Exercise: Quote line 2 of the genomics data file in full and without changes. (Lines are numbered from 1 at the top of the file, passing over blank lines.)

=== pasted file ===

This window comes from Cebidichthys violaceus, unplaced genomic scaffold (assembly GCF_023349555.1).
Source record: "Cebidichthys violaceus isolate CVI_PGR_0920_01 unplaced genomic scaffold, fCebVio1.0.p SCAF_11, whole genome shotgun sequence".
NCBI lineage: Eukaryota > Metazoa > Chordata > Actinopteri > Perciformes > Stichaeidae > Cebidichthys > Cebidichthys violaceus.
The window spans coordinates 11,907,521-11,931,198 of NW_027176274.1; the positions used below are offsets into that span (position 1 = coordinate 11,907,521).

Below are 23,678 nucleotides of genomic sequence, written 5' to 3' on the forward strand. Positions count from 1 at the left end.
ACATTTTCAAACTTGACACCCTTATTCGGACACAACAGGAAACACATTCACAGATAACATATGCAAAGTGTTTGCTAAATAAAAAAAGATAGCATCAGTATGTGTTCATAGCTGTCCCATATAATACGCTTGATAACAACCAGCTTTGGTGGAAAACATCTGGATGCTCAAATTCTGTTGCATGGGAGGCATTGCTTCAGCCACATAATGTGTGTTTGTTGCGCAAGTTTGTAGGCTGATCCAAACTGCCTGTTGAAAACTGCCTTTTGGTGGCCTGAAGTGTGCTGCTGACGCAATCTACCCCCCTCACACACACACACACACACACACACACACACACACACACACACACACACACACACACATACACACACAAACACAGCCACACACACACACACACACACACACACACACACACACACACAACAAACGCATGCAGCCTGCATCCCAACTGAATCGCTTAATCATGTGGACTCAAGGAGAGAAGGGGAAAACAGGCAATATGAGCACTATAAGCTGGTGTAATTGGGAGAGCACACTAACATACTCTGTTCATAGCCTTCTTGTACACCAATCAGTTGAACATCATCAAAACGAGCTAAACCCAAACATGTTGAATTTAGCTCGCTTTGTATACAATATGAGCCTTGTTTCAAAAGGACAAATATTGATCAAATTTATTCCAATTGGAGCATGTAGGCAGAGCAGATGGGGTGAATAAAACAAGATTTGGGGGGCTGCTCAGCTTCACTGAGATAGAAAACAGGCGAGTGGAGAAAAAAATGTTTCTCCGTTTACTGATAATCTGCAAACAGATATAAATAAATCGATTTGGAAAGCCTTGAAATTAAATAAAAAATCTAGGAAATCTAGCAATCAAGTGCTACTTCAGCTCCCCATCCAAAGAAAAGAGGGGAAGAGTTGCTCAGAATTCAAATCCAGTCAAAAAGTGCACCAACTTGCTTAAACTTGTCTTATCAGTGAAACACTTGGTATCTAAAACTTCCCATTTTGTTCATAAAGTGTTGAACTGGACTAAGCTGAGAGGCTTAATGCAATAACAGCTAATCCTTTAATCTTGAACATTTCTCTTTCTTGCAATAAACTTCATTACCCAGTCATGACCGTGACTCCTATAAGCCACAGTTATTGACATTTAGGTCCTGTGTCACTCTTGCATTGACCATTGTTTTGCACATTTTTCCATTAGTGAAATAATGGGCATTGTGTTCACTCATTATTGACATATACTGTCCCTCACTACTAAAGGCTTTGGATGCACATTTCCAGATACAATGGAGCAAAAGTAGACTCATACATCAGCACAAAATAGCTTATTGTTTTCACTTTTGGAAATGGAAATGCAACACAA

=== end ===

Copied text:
Source record: "Cebidichthys violaceus isolate CVI_PGR_0920_01 unplaced genomic scaffold, fCebVio1.0.p SCAF_11, whole genome shotgun sequence".